The government’s federal focus is hurting the states

The genius of our Constitution was its creation by 13 different parties through compromise in order to benefit and satisfy those parties. Whenever you have just two parties, there is no need for compromise — only the need to win over your opponent. A two-party system is a natural byproduct of our freedom-based government and cannot be alleviated without violating our freedoms, but there are other structural opportunities within our form of government to add separation, checks and balances between these competing parties.

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Our government is brought together in our nation’s capital to represent our states but also to function together as a body to provide us national vision and direction. While this national focus is necessary and desirable, in some aspects it can also be an Achilles’ heel. Our legislators can lose sight of and make concessions on behalf of our states. Sometimes, this is for the greater good of our country. This is not always undesirable, but our legislators, having a predominantly federal focus, have limited perspective on what our states can accept or absorb financially, morally or otherwise. Consequently, they are commonly found to be out of touch with our states.

During our founding, it was a matter of practicality that our legislature was together as one body, and while there are still reasons that is desirable today, with advances in communication and transportation, it is practical and possible that some new checks and balances could be created to break up the ideological stalemate and dysfunction we see in our government today. There is also an opportunity to create external oversight of our legislature that would eliminate the self-serving arrangement of being privileged to set their own compensation, benefits package, or any other entitlement of power or privilege. This could be accomplished by an entity that doesn’t receive federal compensation, eliminating the conflict of financial obligation and loyalties.

We should also consider expanding our Senate by 50 satellite senators, which would be filled by each governor of our states. They could vote in a similar arrangement as our vice president. This new check and balance in our Senate would encompass our two federal political parties and add a new state voting bloc that would require compromise between these different perspectives and priorities. This would also satisfy the public desires contained within the 17th Amendment, and it should therefore be repealed.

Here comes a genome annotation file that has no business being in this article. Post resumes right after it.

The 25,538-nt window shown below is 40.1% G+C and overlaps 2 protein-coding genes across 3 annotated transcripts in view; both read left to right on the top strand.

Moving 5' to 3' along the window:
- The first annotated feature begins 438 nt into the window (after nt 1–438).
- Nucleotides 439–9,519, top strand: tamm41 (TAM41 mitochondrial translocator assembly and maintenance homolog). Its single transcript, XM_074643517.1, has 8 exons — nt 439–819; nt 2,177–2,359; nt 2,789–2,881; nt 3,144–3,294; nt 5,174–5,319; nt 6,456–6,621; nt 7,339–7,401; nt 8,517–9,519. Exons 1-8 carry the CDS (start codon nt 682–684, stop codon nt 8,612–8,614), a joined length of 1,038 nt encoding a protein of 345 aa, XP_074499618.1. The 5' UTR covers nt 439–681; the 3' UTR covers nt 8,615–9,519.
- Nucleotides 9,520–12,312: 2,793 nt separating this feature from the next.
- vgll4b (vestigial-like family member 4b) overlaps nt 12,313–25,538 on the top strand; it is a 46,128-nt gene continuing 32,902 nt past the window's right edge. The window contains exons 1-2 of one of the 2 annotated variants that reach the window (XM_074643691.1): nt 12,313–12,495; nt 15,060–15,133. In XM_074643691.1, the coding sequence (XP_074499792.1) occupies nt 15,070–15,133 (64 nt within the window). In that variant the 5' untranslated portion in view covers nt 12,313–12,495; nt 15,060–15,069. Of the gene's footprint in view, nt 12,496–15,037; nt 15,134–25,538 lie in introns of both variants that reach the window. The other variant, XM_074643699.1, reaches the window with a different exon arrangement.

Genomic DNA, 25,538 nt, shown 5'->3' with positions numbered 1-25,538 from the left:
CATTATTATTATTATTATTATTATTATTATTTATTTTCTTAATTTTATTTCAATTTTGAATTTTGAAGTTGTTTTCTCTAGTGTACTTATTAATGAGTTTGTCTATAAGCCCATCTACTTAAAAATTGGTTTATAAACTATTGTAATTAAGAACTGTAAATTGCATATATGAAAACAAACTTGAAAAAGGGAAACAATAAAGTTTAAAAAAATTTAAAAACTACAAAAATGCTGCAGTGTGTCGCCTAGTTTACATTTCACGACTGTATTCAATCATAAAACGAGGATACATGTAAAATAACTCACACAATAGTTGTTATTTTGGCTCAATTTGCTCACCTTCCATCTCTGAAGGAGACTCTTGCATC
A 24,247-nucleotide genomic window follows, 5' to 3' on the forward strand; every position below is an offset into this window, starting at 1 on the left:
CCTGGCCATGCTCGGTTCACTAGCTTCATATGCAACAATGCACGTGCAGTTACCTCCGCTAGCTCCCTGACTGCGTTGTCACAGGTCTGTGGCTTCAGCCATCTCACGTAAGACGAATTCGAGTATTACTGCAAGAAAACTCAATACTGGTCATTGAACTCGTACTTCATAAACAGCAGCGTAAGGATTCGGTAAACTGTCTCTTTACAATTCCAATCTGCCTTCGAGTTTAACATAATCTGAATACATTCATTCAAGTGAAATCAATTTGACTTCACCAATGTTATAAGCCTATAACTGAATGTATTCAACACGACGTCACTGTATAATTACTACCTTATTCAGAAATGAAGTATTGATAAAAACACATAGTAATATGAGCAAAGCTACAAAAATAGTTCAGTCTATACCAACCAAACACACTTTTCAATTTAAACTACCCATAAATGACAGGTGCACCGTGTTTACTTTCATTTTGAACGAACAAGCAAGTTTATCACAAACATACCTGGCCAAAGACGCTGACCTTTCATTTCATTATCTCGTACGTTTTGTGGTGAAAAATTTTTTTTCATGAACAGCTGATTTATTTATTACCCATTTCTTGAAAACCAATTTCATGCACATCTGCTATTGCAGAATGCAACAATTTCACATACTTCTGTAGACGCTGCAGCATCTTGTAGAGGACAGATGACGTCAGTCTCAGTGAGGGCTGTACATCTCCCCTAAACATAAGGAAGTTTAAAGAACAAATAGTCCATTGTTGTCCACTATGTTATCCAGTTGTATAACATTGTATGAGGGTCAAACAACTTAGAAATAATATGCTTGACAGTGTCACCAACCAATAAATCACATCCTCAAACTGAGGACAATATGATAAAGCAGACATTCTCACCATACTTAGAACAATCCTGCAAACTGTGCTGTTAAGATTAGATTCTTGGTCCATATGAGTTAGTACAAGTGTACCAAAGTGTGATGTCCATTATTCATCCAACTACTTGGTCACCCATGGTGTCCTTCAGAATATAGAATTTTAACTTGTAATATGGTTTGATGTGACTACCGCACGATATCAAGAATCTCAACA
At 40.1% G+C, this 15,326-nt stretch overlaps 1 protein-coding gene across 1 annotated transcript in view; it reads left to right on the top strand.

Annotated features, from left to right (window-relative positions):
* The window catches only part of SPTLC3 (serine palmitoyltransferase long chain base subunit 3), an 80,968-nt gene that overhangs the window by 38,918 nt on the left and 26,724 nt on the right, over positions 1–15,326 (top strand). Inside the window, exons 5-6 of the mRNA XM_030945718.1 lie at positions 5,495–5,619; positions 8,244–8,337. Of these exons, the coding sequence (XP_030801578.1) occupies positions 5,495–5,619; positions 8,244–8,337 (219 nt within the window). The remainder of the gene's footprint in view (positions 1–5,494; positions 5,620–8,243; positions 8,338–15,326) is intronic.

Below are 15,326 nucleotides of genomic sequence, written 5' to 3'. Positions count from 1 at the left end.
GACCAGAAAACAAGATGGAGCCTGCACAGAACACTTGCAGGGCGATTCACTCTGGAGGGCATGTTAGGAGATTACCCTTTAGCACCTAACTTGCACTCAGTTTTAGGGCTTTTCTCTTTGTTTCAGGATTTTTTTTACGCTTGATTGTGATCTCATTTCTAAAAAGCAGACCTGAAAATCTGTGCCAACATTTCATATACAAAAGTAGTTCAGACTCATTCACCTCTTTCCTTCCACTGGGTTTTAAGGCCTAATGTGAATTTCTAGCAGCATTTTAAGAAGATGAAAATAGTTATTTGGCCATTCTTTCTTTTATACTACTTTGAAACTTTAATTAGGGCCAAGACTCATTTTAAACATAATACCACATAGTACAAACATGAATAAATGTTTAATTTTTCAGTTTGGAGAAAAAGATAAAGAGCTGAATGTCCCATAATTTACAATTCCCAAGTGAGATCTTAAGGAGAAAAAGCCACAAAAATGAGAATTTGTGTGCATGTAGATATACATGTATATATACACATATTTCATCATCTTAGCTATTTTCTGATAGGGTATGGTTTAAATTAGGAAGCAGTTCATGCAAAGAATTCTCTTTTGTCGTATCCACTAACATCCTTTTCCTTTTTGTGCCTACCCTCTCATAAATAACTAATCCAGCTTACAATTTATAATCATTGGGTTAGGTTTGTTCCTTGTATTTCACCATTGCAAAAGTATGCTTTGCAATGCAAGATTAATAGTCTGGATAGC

Rand Paul is definitely not presidential material

From Earl Beal

The Hill asks “Is Paul plausible in 2016?” (April 23) Simply stated, Sen. Rand Paul (R-Ky.) lacks presidential muster. Even once Republican presidential candidate Bob Dole has said of Paul that he lacks the necessary experience and countenance for this office.
Paul’s record in the United States Senate is nothing spectacular. His performance is very average. He does not know, along with his Tea Party cronies, the meaning of the word compromise. And, in the world of politics, compromise, in the spirit of bipartisanship and personal cooperation, is how things get done. 

To me, there is no one currently in national politics, nor at the state level, for that matter, truly of presidential muster who is qualified to be commander in chief. And this goes as well for the media darling Hillary Clinton, who, by the way, was in all respects only a mediocre secretary of State.

In the past 15 years, the Republicans have offered but one individual worthy of the office — which does not include George W. Bush. That person was Colin Powell. He possessed the muster, temperament and experience for the office. But sadly, the man is becoming developed in his years as to preclude his campaign for a future run for the White House. In this context, America remains for the worse given this consequence.

— Terre Haute, Ind.

Focus on building strong relationship with Taiwan

From Kent Wang, advisory commissioner for the Overseas Chinese Affairs Council

I want to give kudos to Rep. Luke Messer (R-Ind.) for presenting a thoughtful commentary on enhancing the relationship between the United States and Taiwan (“Recognizing the 35th anniversary of the Taiwan Relations Act,” April 7).
Given that both countries share a strong commitment to free trade and open markets, it is in their best interests to support a possible U.S.-Taiwan bilateral investment agreement and Taiwan’s participation in negotiations for the proposed Trans-Pacific Partnership trade bloc in the next round of major trade talks.

Consistent with the Taiwan Relations Act (TRA), the United States should continue to improve the depth and frequency of U.S. policy dialogues with Taiwan leaders of both major parties. Washington should consider carrying out a comprehensive review of the strategic ambiguity in U.S. foreign policy toward Taipei and Beijing, which includes a need to integrate Taipei more clearly into its security planning for China’s maritime periphery.

A strong Taiwan confident in its relationship with the U.S. is a key to peace and security in the Western Pacific and might provide sufficient cause for lawmakers to revisit the relevance of the TRA. With joint efforts, the two sides can build upon the comprehensive and mutually beneficial relationship they have long enjoyed.

— Potomac Falls, Va.